Still, the Justice Department agreed to requests from NAACP President Benjamin Todd Jealous and several lawmakers to keep investigating the defendant.

"The Department of Justice's Criminal Section of the Civil Rights Division, the United States Attorney's Office for the Middle District of Florida, and the Federal Bureau of Investigation continue to evaluate the evidence generated during the federal investigation, as well as the evidence and testimony from the state trial," the Justice Department said in a statement Sunday.  "Experienced federal prosecutors will [now] determine whether the evidence reveals a prosecutable violation of any of the limited federal criminal civil rights statutes within our jurisdiction, and whether federal prosecution is appropriate in accordance with the Department's policy governing successive federal prosecution following a state trial."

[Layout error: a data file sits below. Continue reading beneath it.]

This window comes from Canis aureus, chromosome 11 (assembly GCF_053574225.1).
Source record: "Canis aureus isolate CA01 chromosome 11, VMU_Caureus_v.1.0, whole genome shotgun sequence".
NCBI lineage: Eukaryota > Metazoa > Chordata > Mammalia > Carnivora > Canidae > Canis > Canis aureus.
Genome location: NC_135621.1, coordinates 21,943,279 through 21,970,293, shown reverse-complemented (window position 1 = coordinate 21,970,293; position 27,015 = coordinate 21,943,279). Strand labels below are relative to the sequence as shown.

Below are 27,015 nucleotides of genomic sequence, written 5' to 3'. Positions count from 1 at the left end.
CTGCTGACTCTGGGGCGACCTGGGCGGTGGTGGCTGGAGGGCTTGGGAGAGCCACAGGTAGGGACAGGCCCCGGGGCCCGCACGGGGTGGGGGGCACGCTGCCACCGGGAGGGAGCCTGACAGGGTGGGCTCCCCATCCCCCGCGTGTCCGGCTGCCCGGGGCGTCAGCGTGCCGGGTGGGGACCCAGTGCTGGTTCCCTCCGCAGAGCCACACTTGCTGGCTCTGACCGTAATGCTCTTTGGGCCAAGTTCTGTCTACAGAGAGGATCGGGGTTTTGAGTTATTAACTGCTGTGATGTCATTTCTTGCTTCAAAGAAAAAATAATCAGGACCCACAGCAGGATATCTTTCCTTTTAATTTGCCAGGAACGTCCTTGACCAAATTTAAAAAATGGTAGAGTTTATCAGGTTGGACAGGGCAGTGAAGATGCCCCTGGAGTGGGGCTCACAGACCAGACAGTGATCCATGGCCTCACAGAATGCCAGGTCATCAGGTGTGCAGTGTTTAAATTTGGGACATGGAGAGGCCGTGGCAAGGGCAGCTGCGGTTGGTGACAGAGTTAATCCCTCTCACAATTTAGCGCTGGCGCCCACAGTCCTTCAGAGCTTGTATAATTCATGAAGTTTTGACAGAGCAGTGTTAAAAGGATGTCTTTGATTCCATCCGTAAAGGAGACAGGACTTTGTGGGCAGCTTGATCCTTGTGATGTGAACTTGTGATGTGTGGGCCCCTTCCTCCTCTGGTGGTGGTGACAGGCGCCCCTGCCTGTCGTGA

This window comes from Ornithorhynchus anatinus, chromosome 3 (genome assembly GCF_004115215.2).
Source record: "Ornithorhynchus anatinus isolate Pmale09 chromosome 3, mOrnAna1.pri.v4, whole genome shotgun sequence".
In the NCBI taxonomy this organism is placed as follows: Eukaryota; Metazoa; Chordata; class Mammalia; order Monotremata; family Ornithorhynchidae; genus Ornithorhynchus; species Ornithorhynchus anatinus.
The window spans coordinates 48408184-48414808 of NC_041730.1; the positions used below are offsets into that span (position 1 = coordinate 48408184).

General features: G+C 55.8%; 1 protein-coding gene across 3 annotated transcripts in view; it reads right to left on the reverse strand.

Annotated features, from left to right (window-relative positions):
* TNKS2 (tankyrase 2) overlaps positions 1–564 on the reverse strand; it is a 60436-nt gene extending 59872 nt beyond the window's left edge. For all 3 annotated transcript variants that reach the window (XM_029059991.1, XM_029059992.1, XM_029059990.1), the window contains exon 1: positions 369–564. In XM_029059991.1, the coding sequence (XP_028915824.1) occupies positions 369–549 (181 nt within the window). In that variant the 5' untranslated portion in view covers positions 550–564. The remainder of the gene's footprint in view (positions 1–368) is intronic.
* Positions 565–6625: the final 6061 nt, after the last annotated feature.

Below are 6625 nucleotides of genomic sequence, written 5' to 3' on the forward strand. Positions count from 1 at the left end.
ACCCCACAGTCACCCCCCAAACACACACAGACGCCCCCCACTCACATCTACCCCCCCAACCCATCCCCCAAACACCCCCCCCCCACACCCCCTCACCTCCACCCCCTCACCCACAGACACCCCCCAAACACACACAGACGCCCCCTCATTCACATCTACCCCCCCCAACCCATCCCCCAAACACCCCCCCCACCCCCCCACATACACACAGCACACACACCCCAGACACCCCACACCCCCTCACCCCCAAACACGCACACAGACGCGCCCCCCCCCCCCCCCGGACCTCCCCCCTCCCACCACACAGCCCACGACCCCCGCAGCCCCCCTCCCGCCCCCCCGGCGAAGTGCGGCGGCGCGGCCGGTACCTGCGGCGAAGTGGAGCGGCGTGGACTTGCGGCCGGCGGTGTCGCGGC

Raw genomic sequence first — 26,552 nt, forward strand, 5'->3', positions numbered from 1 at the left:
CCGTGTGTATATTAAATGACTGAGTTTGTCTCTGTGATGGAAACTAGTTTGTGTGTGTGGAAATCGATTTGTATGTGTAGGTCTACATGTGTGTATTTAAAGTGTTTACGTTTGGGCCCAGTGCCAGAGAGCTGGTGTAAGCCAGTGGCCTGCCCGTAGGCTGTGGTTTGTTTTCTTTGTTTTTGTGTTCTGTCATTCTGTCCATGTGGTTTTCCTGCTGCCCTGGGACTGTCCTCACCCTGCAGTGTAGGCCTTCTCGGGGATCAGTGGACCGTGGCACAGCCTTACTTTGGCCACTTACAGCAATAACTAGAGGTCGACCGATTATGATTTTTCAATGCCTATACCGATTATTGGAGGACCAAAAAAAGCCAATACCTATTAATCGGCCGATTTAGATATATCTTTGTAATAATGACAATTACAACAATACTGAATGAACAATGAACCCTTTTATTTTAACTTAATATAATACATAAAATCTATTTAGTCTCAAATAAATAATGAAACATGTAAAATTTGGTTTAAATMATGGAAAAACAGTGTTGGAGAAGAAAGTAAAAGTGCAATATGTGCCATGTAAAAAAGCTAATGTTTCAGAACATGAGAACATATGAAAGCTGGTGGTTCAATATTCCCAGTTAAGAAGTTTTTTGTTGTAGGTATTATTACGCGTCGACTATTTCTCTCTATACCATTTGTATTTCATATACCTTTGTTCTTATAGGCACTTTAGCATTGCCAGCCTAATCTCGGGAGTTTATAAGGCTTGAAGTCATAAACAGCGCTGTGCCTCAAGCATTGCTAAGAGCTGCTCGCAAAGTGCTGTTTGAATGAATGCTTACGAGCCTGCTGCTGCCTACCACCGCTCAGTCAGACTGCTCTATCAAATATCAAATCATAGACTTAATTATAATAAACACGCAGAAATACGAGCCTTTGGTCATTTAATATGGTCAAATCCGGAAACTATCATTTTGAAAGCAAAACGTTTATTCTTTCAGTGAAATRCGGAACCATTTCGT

The department may find itself in a vulnerable spot, not only because of prior interviews which found no evidence of bias.

Last week, a conservative watchdog accused an obscure agency within the DOJ of helping support the "pressure campaign" against Zimmerman in the wake of the shooting last year. Judicial Watch claimed documents and public accounts showed "extraordinary intervention" by the department in the campaign that eventually led to Zimmerman's prosecution.

The department, however, claims that it dispatched agency representatives to reduce tensions in the community - not to take sides.

The department is under heavy pressure from some groups to pursue the case further.

Rep. Charles Rangel, D-N.Y., and other House Democrats called a press conference on Monday to urge the Justice Department to "conduct an immediate and thorough investigation."

The NAACP started the drive to pressure the DOJ to continue its probe by posting a petition Sunday morning on the website MoveOn.org.

"The most fundamental of civil rights -- the right to life -- was violated the night George Zimmerman stalked and then took the life of Trayvon Martin," the group wrote.

Attorney General Eric Holder plans to speak at the NAACP convention on Tuesday.

FoxNews.com's Judson Berger contributed to this report.